Intensive Outpatient v. Outpatient Treatment with Buprenorphine among African Americans

Principal Investigator: Shannon Gwin Mitchell, Ph.D.
Co-Investigator: Jerome H. Jaffe, M.D.
Co-Investigator: Yngvild K. Olsen, M.D.
Project Director: Jan Gryczynski, M.A.
Funded By: National Institute on Drug Abuse
Grant #: 1RC1DA028407-01
Total Project Period: 09/09 – 08/11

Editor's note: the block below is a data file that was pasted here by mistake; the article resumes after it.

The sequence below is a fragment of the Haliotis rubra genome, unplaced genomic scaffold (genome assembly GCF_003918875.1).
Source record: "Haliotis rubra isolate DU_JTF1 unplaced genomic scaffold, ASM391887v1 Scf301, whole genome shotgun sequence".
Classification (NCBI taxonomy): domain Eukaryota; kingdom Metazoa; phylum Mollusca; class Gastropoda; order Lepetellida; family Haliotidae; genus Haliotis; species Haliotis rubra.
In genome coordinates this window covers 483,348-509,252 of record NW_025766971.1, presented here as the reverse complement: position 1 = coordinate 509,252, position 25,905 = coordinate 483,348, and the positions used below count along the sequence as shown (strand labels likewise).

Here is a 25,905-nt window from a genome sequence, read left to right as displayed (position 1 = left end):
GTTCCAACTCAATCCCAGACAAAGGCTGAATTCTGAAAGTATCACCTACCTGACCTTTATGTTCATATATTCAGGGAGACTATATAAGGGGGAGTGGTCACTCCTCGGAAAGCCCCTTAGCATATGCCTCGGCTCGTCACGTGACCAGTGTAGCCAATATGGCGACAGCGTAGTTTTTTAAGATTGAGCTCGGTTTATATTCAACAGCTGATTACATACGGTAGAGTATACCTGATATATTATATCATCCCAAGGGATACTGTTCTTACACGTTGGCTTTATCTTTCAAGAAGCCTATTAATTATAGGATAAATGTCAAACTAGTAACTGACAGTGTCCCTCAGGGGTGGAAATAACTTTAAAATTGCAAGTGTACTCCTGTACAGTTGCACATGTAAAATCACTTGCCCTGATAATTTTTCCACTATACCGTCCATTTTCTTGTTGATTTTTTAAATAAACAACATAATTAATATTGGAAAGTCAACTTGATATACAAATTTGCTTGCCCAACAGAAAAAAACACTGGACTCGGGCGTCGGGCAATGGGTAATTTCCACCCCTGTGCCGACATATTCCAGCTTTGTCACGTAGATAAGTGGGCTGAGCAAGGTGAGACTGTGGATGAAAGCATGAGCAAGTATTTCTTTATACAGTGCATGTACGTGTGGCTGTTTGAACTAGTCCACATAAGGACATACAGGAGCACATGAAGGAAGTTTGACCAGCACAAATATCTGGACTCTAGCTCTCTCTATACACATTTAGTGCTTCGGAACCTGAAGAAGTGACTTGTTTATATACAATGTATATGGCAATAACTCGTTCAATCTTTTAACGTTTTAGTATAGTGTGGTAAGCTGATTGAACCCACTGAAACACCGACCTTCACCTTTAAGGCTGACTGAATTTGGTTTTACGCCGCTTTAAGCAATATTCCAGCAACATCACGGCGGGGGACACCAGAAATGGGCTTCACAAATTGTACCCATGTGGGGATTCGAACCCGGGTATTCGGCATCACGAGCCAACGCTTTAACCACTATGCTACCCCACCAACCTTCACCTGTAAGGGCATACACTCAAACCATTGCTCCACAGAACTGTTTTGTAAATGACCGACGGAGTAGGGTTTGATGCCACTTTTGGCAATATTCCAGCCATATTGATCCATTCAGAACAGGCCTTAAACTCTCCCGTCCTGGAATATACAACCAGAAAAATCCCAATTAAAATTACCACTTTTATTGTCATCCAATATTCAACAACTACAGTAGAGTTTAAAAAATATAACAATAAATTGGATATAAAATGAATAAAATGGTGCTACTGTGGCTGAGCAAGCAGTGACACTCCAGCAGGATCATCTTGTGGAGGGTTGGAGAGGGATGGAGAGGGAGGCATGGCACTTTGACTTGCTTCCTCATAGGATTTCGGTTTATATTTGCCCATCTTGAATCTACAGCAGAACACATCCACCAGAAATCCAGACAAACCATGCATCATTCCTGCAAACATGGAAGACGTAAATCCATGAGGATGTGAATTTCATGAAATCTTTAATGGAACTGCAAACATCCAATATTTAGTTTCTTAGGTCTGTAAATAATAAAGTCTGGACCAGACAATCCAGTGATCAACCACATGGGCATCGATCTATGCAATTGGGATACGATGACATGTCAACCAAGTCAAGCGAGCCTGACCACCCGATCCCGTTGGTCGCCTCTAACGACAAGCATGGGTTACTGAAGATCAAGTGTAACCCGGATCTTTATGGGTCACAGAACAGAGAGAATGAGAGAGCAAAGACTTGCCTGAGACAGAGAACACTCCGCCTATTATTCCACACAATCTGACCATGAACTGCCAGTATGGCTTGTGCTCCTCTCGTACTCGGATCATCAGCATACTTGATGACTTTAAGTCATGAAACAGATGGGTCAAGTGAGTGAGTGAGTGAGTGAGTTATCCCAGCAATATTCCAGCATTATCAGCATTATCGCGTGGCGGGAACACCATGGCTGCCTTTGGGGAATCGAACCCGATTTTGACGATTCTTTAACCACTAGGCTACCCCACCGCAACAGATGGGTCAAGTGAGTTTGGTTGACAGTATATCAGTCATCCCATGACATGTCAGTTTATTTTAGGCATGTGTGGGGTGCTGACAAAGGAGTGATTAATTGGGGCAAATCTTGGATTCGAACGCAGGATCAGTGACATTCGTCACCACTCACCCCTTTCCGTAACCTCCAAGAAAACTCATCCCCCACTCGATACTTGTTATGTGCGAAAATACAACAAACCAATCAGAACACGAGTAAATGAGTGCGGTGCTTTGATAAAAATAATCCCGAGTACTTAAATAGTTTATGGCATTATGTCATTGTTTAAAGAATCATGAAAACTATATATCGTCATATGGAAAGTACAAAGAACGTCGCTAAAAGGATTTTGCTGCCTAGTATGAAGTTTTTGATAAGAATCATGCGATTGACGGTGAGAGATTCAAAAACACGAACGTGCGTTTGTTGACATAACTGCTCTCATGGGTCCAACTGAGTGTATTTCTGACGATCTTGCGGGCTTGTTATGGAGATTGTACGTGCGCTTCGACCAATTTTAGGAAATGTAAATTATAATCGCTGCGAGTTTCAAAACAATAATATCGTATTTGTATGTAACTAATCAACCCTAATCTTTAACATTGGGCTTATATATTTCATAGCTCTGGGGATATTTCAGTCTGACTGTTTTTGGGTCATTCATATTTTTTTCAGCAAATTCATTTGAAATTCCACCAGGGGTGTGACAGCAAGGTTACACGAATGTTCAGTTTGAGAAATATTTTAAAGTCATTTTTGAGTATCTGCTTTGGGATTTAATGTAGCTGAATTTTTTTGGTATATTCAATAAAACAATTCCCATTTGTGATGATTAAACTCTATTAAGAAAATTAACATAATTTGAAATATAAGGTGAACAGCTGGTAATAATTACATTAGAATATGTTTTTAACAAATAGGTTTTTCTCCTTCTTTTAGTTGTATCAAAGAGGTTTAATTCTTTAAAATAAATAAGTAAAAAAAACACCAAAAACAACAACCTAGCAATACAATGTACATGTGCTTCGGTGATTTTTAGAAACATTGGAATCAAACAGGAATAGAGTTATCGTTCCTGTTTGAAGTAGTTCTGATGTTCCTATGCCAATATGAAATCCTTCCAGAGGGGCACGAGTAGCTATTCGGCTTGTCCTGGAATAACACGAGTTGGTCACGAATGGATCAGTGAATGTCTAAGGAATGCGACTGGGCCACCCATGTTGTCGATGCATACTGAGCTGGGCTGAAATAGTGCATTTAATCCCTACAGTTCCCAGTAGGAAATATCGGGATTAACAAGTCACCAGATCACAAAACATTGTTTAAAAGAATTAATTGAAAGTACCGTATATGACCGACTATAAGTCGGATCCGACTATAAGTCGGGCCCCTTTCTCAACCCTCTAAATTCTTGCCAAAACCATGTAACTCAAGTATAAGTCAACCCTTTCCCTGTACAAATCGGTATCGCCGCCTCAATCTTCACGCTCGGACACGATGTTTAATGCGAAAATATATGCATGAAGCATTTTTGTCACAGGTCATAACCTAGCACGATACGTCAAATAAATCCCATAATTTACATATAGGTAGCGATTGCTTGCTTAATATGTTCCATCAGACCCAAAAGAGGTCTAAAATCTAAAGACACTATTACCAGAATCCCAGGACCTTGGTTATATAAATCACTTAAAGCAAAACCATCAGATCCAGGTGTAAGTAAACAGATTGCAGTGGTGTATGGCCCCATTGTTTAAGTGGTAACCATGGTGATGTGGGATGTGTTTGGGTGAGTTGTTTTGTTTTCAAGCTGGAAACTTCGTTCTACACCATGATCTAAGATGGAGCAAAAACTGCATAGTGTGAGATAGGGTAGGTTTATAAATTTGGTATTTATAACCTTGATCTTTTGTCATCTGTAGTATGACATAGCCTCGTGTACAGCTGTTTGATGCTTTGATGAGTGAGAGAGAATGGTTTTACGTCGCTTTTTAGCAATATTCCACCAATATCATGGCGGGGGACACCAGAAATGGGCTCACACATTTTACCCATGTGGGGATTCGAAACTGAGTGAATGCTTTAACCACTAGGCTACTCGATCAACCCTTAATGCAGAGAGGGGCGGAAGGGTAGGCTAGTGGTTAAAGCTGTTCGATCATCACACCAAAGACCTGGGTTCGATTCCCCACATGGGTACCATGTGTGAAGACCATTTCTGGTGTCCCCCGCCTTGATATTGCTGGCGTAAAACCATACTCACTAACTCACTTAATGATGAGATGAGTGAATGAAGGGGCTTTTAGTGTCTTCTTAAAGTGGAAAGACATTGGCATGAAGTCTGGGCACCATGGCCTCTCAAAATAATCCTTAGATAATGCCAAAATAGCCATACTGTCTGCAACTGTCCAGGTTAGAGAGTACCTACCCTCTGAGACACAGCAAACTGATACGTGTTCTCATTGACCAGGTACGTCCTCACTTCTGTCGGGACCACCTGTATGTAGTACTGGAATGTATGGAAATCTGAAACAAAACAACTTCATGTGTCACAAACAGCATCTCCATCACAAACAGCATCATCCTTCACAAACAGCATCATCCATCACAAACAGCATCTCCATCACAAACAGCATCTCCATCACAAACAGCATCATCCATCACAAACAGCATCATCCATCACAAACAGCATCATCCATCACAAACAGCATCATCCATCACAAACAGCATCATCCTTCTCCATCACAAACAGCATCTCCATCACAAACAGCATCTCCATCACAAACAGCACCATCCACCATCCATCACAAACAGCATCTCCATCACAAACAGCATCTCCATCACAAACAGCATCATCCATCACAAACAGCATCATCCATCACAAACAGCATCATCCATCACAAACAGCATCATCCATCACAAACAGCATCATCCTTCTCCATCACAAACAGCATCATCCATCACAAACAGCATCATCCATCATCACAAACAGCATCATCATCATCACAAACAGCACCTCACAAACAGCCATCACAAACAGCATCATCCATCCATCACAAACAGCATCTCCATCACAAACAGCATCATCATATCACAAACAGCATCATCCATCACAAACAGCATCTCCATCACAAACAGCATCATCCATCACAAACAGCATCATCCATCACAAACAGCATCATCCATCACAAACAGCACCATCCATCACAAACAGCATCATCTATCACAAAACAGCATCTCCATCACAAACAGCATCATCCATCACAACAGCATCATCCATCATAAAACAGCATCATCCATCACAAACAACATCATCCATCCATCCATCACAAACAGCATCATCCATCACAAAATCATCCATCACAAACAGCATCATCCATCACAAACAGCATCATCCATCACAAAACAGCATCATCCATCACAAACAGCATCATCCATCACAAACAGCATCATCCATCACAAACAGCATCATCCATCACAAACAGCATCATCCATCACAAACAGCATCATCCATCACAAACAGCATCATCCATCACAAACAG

This two-group randomized clinical trial will test the effectiveness of intensive outpatient (IOP) v. standard outpatient (OP) treatment in 272 heroin-dependent African American adults receiving buprenorphine in 3 formerly “drug-free” programs. Participants will be randomly assigned to one of the two treatment intensity conditions at intake and assessed at baseline, 3-months, and 6-months post-baseline to determine treatment retention, frequency and severity of heroin and cocaine use, self-reported HIV-risk, quality of life, and to determine DSM-IV criteria for Full or Partial Remission of Opioid Dependence. Furthermore, patient factors potentially critical for treatment success (e.g., attitudes towards buprenorphine and average buprenorphine dose while in treatment) will be examined to determine their importance in influencing treatment outcomes. Moreover, both patient and staff attitudes and average buprenorphine dose will be evaluated to determine their respective relationships to treatment experiences and treatment retention.